The best advice I’ve heard as a new parent

father hand touching sleeping infant head with pink hat

If there’s a any time in your life where people feel compelled to generously give out unsolicited but well-meaning advice, it’s in early parenthood. And often, first-time parents – overwhelmed, a little frightened, heads already swimming with advice from parenting books and websites – lap it all up.

It takes a while before your parenting advice filters get switched on.

When this happens, you learn that there is value in having some things go in one ear and go out the other. You will stress less. In those early days, the last thing you need is extra worry about whether you’ve got the only child in the world who doesn’t sleep in their cots, or whether your baby has enough milk in their tummies.

Here are some of the best pieces of advice I heard as a new parent – feel free to share yours in the comments below.

“The days are long but the years are short.”

In the early weeks, everything feels like a bit of a blur. You’re used to regular adult interaction, and are suddenly home alone. It’s easy to feel caught in what seems like an endless cycle of feed-play-sleep (or clean-wash-try to stay awake, if you’re the mum). I felt all sorts of things (thanks, post-partum hormones) – dread, boredom, anxiety, and the fear of missing out.

The best thing I heard – or read, in Gretchen Rubin’s The Happiness Project – was that the days are long, but the years are short. Looking back at photos of my now almost three-year-old, this mantra rings true over and over again. I can’t believe how quickly he’s grown up, and the drudgery of the early days feels so far away.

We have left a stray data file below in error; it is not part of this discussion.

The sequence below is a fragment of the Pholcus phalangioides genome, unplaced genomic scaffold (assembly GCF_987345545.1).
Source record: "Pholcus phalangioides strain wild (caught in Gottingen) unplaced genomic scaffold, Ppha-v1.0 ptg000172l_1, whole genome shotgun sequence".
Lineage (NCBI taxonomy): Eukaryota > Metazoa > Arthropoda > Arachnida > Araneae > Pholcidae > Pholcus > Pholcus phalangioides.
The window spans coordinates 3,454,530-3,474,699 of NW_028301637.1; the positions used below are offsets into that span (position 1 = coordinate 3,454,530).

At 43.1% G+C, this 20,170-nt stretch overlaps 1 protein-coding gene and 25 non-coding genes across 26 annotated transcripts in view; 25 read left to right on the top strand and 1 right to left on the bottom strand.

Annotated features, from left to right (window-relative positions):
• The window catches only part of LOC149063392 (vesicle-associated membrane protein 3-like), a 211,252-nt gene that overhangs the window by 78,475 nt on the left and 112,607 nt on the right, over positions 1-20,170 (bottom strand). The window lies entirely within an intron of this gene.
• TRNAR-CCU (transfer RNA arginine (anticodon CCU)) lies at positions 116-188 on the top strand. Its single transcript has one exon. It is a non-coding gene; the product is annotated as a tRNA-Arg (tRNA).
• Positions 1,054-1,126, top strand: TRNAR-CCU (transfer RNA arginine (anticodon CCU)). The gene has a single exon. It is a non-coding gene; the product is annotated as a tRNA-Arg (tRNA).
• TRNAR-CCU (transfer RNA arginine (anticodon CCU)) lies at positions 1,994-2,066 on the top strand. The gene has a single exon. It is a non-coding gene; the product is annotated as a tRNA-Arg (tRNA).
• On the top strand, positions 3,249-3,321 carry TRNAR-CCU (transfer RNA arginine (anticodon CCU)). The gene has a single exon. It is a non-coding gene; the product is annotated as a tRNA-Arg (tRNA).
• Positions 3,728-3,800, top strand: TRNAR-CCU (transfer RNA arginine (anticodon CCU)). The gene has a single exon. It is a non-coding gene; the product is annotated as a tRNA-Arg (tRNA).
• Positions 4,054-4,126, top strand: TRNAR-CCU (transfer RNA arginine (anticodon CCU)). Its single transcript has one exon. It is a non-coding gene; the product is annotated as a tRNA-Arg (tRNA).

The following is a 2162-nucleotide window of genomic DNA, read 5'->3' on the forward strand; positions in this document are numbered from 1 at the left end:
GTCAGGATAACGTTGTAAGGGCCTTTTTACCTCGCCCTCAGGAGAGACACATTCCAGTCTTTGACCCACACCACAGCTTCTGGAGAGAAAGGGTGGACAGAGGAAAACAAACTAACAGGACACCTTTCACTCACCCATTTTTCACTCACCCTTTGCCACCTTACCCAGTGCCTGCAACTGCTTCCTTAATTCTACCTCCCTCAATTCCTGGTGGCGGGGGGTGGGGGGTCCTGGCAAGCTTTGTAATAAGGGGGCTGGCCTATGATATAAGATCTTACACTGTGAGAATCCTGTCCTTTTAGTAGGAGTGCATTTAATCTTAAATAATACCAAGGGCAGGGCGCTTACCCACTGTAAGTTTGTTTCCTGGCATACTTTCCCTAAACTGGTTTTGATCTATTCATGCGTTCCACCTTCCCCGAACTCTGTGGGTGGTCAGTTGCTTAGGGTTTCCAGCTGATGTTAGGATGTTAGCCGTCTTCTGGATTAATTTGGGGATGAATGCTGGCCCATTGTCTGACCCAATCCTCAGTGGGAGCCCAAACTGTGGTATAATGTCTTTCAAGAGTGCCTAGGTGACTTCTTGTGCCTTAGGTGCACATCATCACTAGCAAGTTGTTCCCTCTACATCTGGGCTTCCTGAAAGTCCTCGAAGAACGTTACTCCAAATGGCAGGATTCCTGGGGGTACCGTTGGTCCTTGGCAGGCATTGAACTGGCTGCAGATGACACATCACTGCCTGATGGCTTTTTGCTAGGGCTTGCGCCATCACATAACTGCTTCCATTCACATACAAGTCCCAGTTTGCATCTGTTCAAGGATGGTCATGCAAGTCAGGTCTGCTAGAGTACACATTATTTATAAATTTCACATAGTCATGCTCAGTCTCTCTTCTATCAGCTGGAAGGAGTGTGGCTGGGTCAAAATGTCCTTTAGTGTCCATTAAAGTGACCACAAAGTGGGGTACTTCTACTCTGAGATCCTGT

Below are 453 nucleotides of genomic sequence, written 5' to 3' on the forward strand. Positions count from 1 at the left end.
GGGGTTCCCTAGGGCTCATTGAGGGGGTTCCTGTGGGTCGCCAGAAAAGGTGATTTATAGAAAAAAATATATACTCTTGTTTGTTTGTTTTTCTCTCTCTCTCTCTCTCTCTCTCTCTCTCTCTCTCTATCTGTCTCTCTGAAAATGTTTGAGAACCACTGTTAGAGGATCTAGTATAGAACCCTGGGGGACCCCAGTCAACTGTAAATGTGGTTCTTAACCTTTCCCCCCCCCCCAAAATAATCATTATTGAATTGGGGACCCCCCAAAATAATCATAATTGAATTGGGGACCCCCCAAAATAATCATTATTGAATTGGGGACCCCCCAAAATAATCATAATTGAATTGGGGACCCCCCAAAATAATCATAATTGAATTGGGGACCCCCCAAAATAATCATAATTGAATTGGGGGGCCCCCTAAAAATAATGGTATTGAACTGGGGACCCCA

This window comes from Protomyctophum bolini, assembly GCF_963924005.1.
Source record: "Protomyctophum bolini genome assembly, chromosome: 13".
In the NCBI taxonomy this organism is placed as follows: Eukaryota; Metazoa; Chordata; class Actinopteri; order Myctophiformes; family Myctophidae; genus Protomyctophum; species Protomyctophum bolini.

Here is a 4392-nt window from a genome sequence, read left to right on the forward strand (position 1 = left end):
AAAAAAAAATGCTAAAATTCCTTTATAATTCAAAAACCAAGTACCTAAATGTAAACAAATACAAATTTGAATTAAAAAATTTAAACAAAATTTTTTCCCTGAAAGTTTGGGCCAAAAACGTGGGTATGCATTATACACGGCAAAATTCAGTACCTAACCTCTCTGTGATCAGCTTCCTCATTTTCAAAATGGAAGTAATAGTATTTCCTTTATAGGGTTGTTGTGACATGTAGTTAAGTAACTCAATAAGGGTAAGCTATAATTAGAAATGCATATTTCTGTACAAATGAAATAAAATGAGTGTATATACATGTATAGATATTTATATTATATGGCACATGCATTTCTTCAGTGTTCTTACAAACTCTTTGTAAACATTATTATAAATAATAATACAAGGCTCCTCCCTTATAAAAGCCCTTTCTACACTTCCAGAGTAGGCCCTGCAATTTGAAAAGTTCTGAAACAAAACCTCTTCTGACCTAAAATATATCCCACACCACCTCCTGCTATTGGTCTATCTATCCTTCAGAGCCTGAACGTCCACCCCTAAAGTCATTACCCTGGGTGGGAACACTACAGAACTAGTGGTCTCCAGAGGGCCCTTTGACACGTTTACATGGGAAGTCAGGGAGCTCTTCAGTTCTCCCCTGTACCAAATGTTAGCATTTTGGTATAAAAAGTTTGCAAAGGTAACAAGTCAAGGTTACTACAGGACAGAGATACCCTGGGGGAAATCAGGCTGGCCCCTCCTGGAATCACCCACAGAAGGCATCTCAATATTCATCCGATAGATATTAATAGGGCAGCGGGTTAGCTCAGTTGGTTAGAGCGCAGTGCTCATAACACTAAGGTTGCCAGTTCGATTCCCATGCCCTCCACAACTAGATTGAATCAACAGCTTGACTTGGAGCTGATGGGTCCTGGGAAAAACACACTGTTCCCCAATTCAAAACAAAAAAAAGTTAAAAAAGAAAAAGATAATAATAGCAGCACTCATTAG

Cute baby with his parents in bedroom

“Do what works best for your family.”

Parents are under a lot of pressure these days to have it and do it all, all at once. To own a house, a steady job, exercise regularly, have family holidays overseas, and much more.

It’s all well and good to have aspirations of a fabulous family life. The reality is that not every family has the time, resources or energy to do all these things at once. Sacrifices are made and dreams are put on hold for the sake of the family – and that’s okay.

For some families, it could mean that mum has to return to work earlier than expected. Perhaps dad has to take a job overseas and shuttle home every few weeks. Feeling guilty isn’t helpful – do what works best for your family and don’t feel the need to compare yourself to others. You don’t know what’s going on behind the scenes for them.

Happy family with children in bed

“Parenting doesn’t get easier, you get better at it.”

A thought occurred to me, one day, as I was entertaining a friend for dinner while my toddler was potty-training. (And there’s nothing quite like “Aaah! Mummy! I need to poo!” to make you drop your fork and whip out the potty!)

I was doing a not-terrible job of parenting and adulting, simultaneously.

“You make it look easy.” My astounded (pregnant) friend looked on as I swept my child to the potty, cleaned him up, whipped out the mop to clean up a spill and slid back to the dinner I had made from scratch. Like it was nothing.

But a comment from a friend sprung to mind – it doesn’t get easier, you just get better at it.


So if you feel like you have no clue what you’re doing as a new parent, or that your child will grow up disadvantaged in some way because they won’t sleep through the night – deep breaths, mama – you’ve got this. As long as you love your babies (and we know you do) and do everything you can to raise kind, healthy, happy kids, you’re okay.

By Faye Song

Faye Song is a city girl finding her feet in regional Victoria, Australia. A former journalist, she works in marketing and communication. These days, she finds her most demanding and fascinating client to be her little boy.

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